We go so far in our family as to have a monthly calendar, visually displayed. When my kids couldn’t read, it meant we drew a lot of pictures on a white board. This calendar has everything – school, birthday parties, sports practices, play dates, hot lunch, field trips, vacations – you name it. The kids can see the calendar every morning when they grab their backpacks. Right next to the calendar, I post their school daily schedules, which helps them (and us) plan (i.e., it’s PE day – bring gym clothes). A huge benefit of this is that I don’t have to constantly answer questions about what is going on for the day or later in the week. Once the calendar is up, the kids can just go look for themselves. The same way that I am always checking my calendar on my phone, my kids are always checking the family whiteboard calendar.
Finally, the most important thing is to make a countdown to the start of school. Cognitively, children don’t understand time well until later in elementary school. A week or 10 days before school starts, make a big countdown until the first day. Then, have kids check off each day. It’s a big visual reminder for kids of what is going to happen. This visual reminder allows kids to understand the start of school in a concrete way well before they understand “next week” or “Tuesday.”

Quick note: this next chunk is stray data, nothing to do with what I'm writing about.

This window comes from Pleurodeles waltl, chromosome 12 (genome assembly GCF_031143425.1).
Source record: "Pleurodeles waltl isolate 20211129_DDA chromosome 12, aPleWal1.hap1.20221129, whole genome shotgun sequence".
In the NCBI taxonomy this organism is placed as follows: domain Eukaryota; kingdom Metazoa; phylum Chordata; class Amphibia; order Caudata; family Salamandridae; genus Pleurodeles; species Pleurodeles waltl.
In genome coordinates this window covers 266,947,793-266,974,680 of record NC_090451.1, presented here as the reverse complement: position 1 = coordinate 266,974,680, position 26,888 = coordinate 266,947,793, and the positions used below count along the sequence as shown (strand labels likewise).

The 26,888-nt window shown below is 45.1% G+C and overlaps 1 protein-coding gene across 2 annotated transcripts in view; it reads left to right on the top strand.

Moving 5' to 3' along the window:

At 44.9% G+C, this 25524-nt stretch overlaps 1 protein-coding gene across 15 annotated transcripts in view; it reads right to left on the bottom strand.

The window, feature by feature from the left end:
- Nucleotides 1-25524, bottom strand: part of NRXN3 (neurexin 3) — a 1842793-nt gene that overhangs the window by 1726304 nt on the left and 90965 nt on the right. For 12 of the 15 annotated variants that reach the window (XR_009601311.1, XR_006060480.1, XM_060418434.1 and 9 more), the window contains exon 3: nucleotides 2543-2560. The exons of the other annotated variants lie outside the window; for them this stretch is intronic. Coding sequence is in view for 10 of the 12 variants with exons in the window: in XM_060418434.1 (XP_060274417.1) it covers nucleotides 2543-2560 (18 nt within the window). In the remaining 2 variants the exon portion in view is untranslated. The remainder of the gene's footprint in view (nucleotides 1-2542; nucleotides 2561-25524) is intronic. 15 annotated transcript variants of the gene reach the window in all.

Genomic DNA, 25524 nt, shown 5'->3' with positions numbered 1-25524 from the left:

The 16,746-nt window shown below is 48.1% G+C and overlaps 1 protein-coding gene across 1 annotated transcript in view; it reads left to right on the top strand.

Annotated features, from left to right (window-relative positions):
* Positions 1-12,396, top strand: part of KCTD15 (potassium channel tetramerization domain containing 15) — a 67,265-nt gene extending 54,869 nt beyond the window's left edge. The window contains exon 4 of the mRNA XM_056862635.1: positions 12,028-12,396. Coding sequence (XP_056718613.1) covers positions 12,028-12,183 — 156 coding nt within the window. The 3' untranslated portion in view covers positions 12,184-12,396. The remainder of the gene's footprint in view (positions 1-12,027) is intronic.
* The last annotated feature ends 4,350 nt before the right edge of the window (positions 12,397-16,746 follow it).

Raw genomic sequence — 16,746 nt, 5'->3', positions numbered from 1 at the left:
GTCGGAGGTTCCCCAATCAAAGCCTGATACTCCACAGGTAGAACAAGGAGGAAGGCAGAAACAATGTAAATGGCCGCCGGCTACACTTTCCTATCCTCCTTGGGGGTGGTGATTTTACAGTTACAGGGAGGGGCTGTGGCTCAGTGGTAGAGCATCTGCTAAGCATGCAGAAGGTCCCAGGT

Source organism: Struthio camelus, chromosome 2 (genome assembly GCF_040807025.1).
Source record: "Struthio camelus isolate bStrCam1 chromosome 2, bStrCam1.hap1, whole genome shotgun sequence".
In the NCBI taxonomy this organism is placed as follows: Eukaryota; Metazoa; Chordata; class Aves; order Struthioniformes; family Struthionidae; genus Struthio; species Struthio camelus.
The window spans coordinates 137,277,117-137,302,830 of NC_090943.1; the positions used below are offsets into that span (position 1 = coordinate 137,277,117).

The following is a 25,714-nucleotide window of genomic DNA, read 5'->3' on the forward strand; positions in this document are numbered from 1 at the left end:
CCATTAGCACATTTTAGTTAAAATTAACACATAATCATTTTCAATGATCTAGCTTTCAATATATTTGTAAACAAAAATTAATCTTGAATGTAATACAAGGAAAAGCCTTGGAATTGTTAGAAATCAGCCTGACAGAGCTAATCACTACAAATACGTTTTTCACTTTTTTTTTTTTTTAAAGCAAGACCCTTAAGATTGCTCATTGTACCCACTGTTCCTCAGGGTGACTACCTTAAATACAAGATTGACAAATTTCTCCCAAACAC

3. Build Connections. School does not exist in isolation. Developmental psychologists think of school as existing in an ecological framework. This basically means that school is connected with lots of other domains in life: kids go to a school, parents interact with school administration and culture, kids interact with other kids in school, teachers and kids interact, teachers and parents interact.
One of the greatest predictors of positive academic and social outcomes is how connected a student feels to a school. We can help our children feel connected to school in a few ways. First, take them to their classrooms, the playground, give them opportunities to spend time at their school, both before they start at the school but even in the days leading up to school. Why not go to play on your school playground the week before school starts? Or, take school supplies in early or meet a teacher if possible. Just being around the place will help your kids feel familiar and connected to it.
Second, as a parent, volunteer at the school. Get to know other parents and the teacher. Build your own relationships with the school, aside from the work your child is doing to build relationships. Even if you work long hours, you might be surprised at how you can contribute. Nearly every classroom requires some sort of cutout project for a holiday party or needs somebody to coordinate some activity online. Attend back to school night to see the school and meet people. You can find a way to be involved no matter your schedule.